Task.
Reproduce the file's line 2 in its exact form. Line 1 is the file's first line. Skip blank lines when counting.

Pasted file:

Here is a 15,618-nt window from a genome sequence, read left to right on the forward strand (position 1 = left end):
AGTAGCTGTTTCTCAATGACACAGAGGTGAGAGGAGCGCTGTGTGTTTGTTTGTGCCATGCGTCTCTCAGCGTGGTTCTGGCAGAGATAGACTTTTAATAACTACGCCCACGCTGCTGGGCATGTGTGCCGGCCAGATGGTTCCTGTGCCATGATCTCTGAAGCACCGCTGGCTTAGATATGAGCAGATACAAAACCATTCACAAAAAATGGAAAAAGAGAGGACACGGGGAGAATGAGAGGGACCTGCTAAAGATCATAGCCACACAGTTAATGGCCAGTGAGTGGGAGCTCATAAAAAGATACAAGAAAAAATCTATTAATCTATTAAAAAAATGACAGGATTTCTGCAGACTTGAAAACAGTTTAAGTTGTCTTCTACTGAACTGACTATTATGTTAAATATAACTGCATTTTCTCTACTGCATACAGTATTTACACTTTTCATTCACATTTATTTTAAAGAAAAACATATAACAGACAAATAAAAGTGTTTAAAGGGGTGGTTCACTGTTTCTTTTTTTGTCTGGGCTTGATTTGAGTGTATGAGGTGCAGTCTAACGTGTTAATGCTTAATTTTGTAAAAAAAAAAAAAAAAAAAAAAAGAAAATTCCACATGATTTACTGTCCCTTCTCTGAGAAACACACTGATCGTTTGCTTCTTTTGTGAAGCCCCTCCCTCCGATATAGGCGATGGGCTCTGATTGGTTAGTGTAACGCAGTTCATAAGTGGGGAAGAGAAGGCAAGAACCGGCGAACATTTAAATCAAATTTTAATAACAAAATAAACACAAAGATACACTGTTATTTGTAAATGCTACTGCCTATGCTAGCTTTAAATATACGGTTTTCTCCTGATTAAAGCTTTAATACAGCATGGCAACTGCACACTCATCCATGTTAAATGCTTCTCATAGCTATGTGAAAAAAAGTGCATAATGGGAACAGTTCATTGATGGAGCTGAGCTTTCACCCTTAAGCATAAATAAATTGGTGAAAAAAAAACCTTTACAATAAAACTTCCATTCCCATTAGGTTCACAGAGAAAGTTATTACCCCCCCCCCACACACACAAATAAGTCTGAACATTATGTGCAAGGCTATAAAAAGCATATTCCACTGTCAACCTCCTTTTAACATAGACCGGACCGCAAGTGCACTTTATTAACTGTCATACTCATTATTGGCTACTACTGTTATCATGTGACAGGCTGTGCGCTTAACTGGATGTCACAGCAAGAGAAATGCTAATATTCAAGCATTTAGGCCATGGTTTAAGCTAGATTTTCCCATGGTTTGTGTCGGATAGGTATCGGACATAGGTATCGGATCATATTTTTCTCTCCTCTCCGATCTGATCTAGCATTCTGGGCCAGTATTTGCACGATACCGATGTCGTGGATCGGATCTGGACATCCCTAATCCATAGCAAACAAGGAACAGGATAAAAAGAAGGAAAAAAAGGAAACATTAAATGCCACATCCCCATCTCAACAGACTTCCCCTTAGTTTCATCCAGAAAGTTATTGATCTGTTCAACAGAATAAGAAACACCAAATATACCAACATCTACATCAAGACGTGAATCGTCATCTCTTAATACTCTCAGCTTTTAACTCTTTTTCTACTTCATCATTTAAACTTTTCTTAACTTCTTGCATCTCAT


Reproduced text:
AGTAGCTGTTTCTCAATGACACAGAGGTGAGAGGAGCGCTGTGTGTTTGTTTGTGCCATGCGTCTCTCAGCGTGGTTCTGGCAGAGATAGACTTTTAATAACTACGCCCACGCTGCTGGGCATGTGTGCCGGCCAGATGGTTCCTGTGCCATGATCTCTGAAGCACCGCTGGCTTAGATATGAGCAGATACAAAACCATTCACAAAAAATGGAAAAAGAGAGGACACGGGGAGAATGAGAGGGACCTGCTAAAGATCATAGCCACACAGTTAATGGCCAGTGAGTGGGAGCTCATAAAAAGATACAAGAAAAAATCTATTAATCTATTAAAAAAATGACAGGATTTCTGCAGACTTGAAAACAGTTTAAGTTGTCTTCTACTGAACTGACTATTATGTTAAATATAACTGCATTTTCTCTACTGCATACAGTATTTACACTTTTCATTCACATTTATTTTAAAGAAAAACATATAACAGACAAATAAAAGTGTTTAAAGGGGTGGTTCACTGTTTCTTTTTTTGTCTGGGCTTGATTTGAGTGTATGAGGTGCAGTCTAACGTGTTAATGCTTAATTTTGTAAAAAAAAAAAAAAAAAAAAAAAGAAAATTCCACATGATTTACTGTCCCTTCTCTGAGAAACACACTGATCGTTTGCTTCTTTTGTGAAGCCCCTCCCTCCGATATAGGCGATGGGCTCTGATTGGTTAGTGTAACGCAGTTCATAAGTGGGGAAGAGAAGGCAAGAACCGGCGAACATTTAAATCAAATTTTAATAACAAAATAAACACAAAGATACACTGTTATTTGTAAATGCTACTGCCTATGCTAGCTTTAAATATACGGTTTTCTCCTGATTAAAGCTTTAATACAGCATGGCAACTGCACACTCATCCATGTTAAATGCTTCTCATAGCTATGTGAAAAAAAGTGCATAATGGGAACAGTTCATTGATGGAGCTGAGCTTTCACCCTTAAGCATAAATAAATTGGTGAAAAAAAAACCTTTACAATAAAACTTCCATTCCCATTAGGTTCACAGAGAAAGTTATTACCCCCCCCCCACACACACAAATAAGTCTGAACATTATGTGCAAGGCTATAAAAAGCATATTCCACTGTCAACCTCCTTTTAACATAGACCGGACCGCAAGTGCACTTTATTAACTGTCATACTCATTATTGGCTACTACTGTTATCATGTGACAGGCTGTGCGCTTAACTGGATGTCACAGCAAGAGAAATGCTAATATTCAAGCATTTAGGCCATGGTTTAAGCTAGATTTTCCCATGGTTTGTGTCGGATAGGTATCGGACATAGGTATCGGATCATATTTTTCTCTCCTCTCCGATCTGATCTAGCATTCTGGGCCAGTATTTGCACGATACCGATGTCGTGGATCGGATCTGGACATCCCTAATCCATAGCAAACAAGGAACAGGATAAAAAGAAGGAAAAAAAGGAAACATTAAATGCCACATCCCCATCTCAACAGACTTCCCCTTAGTTTCATCCAGAAAGTTATTGATCTGTTCAACAGAATAAGAAACACCAAATATACCAACATCTACATCAAGACGTGAATCGTCATCTCTTAATACTCTCAGCTTTTAACTCTTTTTCTACTTCATCATTTAAACTTTTCTTAACTTCTTGCATCTCAT